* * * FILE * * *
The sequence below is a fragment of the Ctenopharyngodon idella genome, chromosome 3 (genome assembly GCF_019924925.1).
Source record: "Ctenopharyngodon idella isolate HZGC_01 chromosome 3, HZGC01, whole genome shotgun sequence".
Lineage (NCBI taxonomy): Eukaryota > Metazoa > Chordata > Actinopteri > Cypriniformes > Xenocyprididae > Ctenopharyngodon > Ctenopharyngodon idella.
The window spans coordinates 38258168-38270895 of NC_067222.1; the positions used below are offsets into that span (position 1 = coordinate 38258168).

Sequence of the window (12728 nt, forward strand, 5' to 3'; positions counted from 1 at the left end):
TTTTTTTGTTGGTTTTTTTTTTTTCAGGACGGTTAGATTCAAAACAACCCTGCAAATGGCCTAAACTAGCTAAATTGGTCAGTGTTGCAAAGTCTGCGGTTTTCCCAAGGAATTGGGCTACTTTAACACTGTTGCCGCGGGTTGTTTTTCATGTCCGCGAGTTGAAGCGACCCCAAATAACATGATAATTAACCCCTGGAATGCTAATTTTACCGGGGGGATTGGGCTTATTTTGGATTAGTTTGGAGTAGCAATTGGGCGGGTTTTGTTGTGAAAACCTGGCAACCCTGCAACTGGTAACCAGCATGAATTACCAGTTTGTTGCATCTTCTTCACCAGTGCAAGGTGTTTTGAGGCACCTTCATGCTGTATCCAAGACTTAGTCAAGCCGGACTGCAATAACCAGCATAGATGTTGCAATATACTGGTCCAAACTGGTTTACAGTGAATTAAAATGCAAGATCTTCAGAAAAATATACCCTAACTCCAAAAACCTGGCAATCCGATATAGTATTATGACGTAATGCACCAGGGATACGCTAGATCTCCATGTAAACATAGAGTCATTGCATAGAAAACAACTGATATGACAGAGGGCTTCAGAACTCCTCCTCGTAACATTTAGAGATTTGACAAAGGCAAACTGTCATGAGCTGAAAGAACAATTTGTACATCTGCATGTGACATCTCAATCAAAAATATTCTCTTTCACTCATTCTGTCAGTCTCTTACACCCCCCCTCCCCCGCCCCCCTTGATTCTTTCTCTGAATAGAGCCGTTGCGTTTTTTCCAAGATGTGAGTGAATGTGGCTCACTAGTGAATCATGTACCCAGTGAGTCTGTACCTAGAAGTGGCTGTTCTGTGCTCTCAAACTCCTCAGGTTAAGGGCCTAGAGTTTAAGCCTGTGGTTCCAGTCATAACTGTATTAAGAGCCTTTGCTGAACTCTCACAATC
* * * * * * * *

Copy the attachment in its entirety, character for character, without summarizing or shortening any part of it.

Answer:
The sequence below is a fragment of the Ctenopharyngodon idella genome, chromosome 3 (genome assembly GCF_019924925.1).
Source record: "Ctenopharyngodon idella isolate HZGC_01 chromosome 3, HZGC01, whole genome shotgun sequence".
Lineage (NCBI taxonomy): Eukaryota > Metazoa > Chordata > Actinopteri > Cypriniformes > Xenocyprididae > Ctenopharyngodon > Ctenopharyngodon idella.
The window spans coordinates 38258168-38270895 of NC_067222.1; the positions used below are offsets into that span (position 1 = coordinate 38258168).

Sequence of the window (12728 nt, forward strand, 5' to 3'; positions counted from 1 at the left end):
TTTTTTTGTTGGTTTTTTTTTTTTCAGGACGGTTAGATTCAAAACAACCCTGCAAATGGCCTAAACTAGCTAAATTGGTCAGTGTTGCAAAGTCTGCGGTTTTCCCAAGGAATTGGGCTACTTTAACACTGTTGCCGCGGGTTGTTTTTCATGTCCGCGAGTTGAAGCGACCCCAAATAACATGATAATTAACCCCTGGAATGCTAATTTTACCGGGGGGATTGGGCTTATTTTGGATTAGTTTGGAGTAGCAATTGGGCGGGTTTTGTTGTGAAAACCTGGCAACCCTGCAACTGGTAACCAGCATGAATTACCAGTTTGTTGCATCTTCTTCACCAGTGCAAGGTGTTTTGAGGCACCTTCATGCTGTATCCAAGACTTAGTCAAGCCGGACTGCAATAACCAGCATAGATGTTGCAATATACTGGTCCAAACTGGTTTACAGTGAATTAAAATGCAAGATCTTCAGAAAAATATACCCTAACTCCAAAAACCTGGCAATCCGATATAGTATTATGACGTAATGCACCAGGGATACGCTAGATCTCCATGTAAACATAGAGTCATTGCATAGAAAACAACTGATATGACAGAGGGCTTCAGAACTCCTCCTCGTAACATTTAGAGATTTGACAAAGGCAAACTGTCATGAGCTGAAAGAACAATTTGTACATCTGCATGTGACATCTCAATCAAAAATATTCTCTTTCACTCATTCTGTCAGTCTCTTACACCCCCCCTCCCCCGCCCCCCTTGATTCTTTCTCTGAATAGAGCCGTTGCGTTTTTTCCAAGATGTGAGTGAATGTGGCTCACTAGTGAATCATGTACCCAGTGAGTCTGTACCTAGAAGTGGCTGTTCTGTGCTCTCAAACTCCTCAGGTTAAGGGCCTAGAGTTTAAGCCTGTGGTTCCAGTCATAACTGTATTAAGAGCCTTTGCTGAACTCTCACAATC